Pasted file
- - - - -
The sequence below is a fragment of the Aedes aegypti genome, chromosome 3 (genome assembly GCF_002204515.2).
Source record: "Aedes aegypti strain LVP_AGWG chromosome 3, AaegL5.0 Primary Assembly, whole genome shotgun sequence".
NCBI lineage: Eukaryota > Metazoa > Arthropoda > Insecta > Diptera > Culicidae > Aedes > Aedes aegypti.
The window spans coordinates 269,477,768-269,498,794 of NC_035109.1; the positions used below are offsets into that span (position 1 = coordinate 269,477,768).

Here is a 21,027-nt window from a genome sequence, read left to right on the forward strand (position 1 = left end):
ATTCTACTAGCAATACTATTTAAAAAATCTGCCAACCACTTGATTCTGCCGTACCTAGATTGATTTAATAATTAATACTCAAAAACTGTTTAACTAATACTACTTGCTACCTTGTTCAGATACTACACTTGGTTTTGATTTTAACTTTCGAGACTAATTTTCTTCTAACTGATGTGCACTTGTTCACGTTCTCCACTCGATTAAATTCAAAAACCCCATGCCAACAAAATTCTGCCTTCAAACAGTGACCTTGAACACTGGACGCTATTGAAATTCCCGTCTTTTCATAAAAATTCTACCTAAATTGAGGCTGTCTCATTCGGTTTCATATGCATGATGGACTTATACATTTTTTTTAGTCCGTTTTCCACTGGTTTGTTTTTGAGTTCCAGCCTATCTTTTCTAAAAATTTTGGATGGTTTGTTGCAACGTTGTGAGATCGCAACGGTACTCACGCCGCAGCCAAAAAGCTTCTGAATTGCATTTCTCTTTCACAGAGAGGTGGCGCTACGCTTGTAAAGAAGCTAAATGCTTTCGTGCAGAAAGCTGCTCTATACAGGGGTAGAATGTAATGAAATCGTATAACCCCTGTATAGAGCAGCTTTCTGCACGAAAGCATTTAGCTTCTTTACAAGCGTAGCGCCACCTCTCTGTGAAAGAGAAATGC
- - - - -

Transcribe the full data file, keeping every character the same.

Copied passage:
The sequence below is a fragment of the Aedes aegypti genome, chromosome 3 (genome assembly GCF_002204515.2).
Source record: "Aedes aegypti strain LVP_AGWG chromosome 3, AaegL5.0 Primary Assembly, whole genome shotgun sequence".
NCBI lineage: Eukaryota > Metazoa > Arthropoda > Insecta > Diptera > Culicidae > Aedes > Aedes aegypti.
The window spans coordinates 269,477,768-269,498,794 of NC_035109.1; the positions used below are offsets into that span (position 1 = coordinate 269,477,768).

Here is a 21,027-nt window from a genome sequence, read left to right on the forward strand (position 1 = left end):
ATTCTACTAGCAATACTATTTAAAAAATCTGCCAACCACTTGATTCTGCCGTACCTAGATTGATTTAATAATTAATACTCAAAAACTGTTTAACTAATACTACTTGCTACCTTGTTCAGATACTACACTTGGTTTTGATTTTAACTTTCGAGACTAATTTTCTTCTAACTGATGTGCACTTGTTCACGTTCTCCACTCGATTAAATTCAAAAACCCCATGCCAACAAAATTCTGCCTTCAAACAGTGACCTTGAACACTGGACGCTATTGAAATTCCCGTCTTTTCATAAAAATTCTACCTAAATTGAGGCTGTCTCATTCGGTTTCATATGCATGATGGACTTATACATTTTTTTTAGTCCGTTTTCCACTGGTTTGTTTTTGAGTTCCAGCCTATCTTTTCTAAAAATTTTGGATGGTTTGTTGCAACGTTGTGAGATCGCAACGGTACTCACGCCGCAGCCAAAAAGCTTCTGAATTGCATTTCTCTTTCACAGAGAGGTGGCGCTACGCTTGTAAAGAAGCTAAATGCTTTCGTGCAGAAAGCTGCTCTATACAGGGGTAGAATGTAATGAAATCGTATAACCCCTGTATAGAGCAGCTTTCTGCACGAAAGCATTTAGCTTCTTTACAAGCGTAGCGCCACCTCTCTGTGAAAGAGAAATGC